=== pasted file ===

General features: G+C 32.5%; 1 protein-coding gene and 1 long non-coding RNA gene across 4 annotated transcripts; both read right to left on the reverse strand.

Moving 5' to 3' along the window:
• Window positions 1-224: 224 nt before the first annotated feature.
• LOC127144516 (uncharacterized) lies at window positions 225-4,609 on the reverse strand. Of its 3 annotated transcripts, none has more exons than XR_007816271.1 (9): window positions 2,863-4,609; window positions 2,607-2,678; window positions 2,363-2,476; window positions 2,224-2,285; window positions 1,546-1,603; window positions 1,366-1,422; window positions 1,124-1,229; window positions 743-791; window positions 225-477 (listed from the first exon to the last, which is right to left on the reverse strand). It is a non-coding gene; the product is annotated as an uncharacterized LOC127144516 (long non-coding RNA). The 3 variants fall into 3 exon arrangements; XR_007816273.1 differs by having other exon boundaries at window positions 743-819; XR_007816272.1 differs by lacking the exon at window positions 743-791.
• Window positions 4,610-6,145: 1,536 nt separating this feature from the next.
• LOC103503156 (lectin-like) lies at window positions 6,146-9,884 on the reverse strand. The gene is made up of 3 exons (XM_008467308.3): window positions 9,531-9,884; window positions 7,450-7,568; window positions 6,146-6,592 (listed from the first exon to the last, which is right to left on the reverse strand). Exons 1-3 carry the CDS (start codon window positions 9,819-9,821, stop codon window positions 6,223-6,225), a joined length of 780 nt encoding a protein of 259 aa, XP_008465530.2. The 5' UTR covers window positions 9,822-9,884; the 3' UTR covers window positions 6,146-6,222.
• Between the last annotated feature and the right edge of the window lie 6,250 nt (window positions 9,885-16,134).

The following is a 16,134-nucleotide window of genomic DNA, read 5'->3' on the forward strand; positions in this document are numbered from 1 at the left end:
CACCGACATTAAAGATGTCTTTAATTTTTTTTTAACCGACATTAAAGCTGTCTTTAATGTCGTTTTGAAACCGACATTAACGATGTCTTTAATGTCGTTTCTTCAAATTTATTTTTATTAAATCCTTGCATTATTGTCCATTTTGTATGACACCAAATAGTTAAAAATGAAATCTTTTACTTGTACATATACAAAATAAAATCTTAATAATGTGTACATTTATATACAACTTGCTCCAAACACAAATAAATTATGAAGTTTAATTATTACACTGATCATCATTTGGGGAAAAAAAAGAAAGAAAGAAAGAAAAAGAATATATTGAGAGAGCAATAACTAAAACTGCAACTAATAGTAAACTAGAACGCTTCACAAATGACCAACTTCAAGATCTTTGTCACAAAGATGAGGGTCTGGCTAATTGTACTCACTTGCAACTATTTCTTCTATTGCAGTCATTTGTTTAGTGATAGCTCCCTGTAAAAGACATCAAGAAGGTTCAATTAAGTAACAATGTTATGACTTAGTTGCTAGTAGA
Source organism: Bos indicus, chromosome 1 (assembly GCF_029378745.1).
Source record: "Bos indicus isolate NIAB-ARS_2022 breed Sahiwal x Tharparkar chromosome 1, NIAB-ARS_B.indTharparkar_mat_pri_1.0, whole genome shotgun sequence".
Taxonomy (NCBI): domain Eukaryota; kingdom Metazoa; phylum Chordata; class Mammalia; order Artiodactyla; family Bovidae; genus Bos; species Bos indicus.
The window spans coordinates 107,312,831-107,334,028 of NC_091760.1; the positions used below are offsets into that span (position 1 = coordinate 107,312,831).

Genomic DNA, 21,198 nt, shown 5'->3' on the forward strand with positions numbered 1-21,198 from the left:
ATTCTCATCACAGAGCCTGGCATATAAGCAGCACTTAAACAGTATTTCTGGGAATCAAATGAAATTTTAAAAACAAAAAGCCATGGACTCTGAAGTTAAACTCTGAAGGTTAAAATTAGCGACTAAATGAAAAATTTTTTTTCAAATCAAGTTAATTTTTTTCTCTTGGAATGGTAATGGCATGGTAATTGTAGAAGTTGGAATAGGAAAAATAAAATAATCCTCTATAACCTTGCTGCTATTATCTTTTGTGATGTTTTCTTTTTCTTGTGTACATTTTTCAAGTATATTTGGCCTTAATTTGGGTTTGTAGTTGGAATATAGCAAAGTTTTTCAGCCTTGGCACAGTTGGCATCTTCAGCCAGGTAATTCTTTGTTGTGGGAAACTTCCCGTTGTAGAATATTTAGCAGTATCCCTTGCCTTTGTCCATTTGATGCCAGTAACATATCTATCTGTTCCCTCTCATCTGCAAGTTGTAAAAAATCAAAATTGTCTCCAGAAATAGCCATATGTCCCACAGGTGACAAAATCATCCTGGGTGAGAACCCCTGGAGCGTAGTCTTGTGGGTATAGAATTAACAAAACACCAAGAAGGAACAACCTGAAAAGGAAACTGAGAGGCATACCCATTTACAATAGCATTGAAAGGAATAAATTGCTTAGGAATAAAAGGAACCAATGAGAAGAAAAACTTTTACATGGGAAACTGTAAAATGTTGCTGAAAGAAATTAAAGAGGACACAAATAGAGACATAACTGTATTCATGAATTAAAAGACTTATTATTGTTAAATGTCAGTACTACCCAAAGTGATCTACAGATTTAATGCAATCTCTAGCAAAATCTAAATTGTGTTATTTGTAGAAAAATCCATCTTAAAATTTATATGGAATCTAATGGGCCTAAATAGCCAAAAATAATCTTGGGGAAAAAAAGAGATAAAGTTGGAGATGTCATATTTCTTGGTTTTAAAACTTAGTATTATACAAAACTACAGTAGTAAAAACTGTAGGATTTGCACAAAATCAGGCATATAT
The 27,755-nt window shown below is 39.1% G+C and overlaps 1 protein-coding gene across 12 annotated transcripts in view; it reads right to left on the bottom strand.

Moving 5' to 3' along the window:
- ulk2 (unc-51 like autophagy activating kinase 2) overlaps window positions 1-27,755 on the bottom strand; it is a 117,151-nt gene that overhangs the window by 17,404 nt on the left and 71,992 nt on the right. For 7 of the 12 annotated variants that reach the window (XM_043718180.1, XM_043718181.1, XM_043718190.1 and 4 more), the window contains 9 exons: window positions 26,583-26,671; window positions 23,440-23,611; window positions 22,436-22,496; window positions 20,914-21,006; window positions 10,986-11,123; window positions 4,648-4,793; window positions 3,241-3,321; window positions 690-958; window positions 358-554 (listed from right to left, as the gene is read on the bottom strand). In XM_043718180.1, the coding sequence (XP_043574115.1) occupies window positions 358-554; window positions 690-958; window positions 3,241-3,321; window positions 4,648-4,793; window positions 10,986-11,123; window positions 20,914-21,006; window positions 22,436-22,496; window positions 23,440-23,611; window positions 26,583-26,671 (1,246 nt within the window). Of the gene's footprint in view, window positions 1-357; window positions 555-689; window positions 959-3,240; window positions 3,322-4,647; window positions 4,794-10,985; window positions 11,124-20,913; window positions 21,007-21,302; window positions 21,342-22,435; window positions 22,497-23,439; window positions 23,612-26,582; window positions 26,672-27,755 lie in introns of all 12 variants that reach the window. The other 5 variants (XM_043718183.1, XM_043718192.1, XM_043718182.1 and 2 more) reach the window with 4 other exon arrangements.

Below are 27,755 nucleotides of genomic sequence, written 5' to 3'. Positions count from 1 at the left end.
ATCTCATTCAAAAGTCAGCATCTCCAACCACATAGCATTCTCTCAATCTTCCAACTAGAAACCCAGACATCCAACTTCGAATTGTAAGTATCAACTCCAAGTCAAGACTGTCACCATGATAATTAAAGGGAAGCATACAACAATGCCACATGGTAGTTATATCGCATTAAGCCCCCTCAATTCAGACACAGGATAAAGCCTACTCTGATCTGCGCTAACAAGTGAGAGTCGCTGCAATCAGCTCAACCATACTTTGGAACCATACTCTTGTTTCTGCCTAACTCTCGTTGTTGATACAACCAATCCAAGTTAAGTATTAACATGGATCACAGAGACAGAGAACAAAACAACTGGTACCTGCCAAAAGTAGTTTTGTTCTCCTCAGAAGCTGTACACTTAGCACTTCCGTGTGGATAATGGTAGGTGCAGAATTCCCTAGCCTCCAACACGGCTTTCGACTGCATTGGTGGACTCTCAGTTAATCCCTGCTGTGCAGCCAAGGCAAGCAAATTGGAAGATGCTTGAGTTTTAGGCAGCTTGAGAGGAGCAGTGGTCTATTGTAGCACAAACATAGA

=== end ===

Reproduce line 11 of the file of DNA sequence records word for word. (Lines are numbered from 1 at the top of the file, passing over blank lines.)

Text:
Source record: "Bos indicus isolate NIAB-ARS_2022 breed Sahiwal x Tharparkar chromosome 1, NIAB-ARS_B.indTharparkar_mat_pri_1.0, whole genome shotgun sequence".